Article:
Monday, May 26, 2008

Province Town Century

If you're not a avid cyclist, a computer programmer, a Free-Software enthusiast, and from around the Boston area, then you've probably never even heard of the Tour De Nat. The Tour De Nat is a one-day, 120 mile bike ride from Boston's South station to Province Town, MA followed by a ride on the day's final ferry back to South Station just in time to go out drinking.

Last summer Owen and I took this ride ourselves with a few adjustments. For starters we didn't plan to take the final ferry back the day we arrived. We planned a camping trip around our ride with several other friends. Secondly, we started from Braintree T station, the end of the Red Line, to cut out the cross-city ride and then took a less-direct, more scenic route across the South Shore.

When we began planning the camping trip, we realized we didn't have many friends who drove, so space in cars was at a premium. We ask the rest of them what was more important to ensure made it to the camp ground safely, the tents or Owen and I. The group unanimously voted on the tents so Owen and I had to find another way to get to the Cape. We spent the next couple of months trying to figure out what to do but with Owen's time warp portal only in pre-Alpha stage and the trebuchet being as weak as it is, we figured the only other option we had was to bike it. At least we wouldn't have to bike with tents.

We spent the summer training. Owen and I went on a 40-mile ride right at the beginning of the summer for a quick warm up. I continued this regiment by spending the summer programming and building things out of PVC while Owen chose to focus more on the riding aspect of the ride for his training. He took several more lengthy, one-day rides over the course of the summer but made to sure to keep me updated so that I wouldn't miss out on that part of the training.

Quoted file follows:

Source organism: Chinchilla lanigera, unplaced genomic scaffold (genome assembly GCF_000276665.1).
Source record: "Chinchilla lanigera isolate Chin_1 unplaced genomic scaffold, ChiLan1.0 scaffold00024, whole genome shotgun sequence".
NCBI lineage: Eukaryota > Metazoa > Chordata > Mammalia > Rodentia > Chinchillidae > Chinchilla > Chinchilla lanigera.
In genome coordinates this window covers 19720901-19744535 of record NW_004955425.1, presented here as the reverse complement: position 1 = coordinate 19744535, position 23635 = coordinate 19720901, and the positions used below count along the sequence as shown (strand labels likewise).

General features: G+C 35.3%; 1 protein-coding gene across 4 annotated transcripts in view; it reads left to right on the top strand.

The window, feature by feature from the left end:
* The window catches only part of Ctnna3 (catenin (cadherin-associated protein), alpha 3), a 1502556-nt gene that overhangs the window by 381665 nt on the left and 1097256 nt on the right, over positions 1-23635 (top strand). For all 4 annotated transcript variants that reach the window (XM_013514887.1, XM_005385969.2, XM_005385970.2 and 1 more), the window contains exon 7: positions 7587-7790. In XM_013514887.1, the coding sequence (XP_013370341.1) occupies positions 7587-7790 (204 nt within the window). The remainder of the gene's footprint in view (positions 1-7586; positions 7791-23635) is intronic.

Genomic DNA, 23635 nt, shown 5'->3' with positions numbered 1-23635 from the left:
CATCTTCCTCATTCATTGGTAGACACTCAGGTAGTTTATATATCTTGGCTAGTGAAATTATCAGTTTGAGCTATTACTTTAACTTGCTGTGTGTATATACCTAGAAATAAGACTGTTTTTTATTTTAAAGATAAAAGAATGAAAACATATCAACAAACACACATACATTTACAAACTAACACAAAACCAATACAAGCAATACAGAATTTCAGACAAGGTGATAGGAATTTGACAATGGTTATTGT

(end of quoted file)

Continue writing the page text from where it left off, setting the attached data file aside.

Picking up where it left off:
The day of the trip approached and we were ready. We got up at about 5:00am to take the Red Line down to Braintree. We weaved across the South Shore on our circuitous path, hoping to, at some point make it to the Sagamore Bridge. With nothing to guide us but our wits, sense of direction, street signs, highway markers, a map, and a Garmin etrex GPS device, we set off into the great known, bound for adventure or at least a few cramps. We occasionally stopped off along the side of the road to get pictures, take some video.

Let me give you some advice if you're driving a car on route 6A down the Cape. If you see a cyclist riding in front of you, don't assume he's going to turn off any minute now; just pass him. I realize you're old and the road is narrow but seriously, you're holding up a line of ten cars.

Camping in Province Town was a blast. The town has a great strip with lots of nice places to eat and more than its fair share of celebrity look-a-like cross dressers. The beaches were beautiful and if you get to the park services office at 9:00am you can get in line to get a fire permit for the beach of your choice which they will happily give you when they open at 4:00pm.

The ferry ride home was rather expensive but well worth it. For starters, it's a lot quicker than driving or riding a bicycle. Secondly, you can bring your bike on the ferry. One of the things about a century ride is that unless you're lucky, the second half of the ride is pretty much just the first half in reverse. It's nice to be able to take a long ride straight away from your origin and then magically (ferries count as magic) appear back where you started after you're done. The view on the bay was nice and I got a couple nice shots of the Boston skyline as we strolled into the harbor.

That's my report. Owen grabbed our statistics from his GPS device:

Total distance: 108.23
Time moving: 7:44:57
Time elapsed (includes train ride from Davis to Braintree and lunch): 12:30
Average speed: 14.0
Max speed: 31.0

Not bad. We plan to do it again this summer. If you're interested in joining us, let me know.

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Monday, April 21, 2008

What a lot of people don't know about what makes software interesting.

I had a quick conversation with a grocery-store cashier yesterday that stuck with me for a while. He overheard Sarah and I talking about some technical stuff that piqued his interest and it came out that I was a software developer. He seemed pretty interested in that and asked me what kinds of projects I write. I mentioned that most recently I had written software for a museum installation and that for my full time job I work at a software company where I write software for doctor's offices.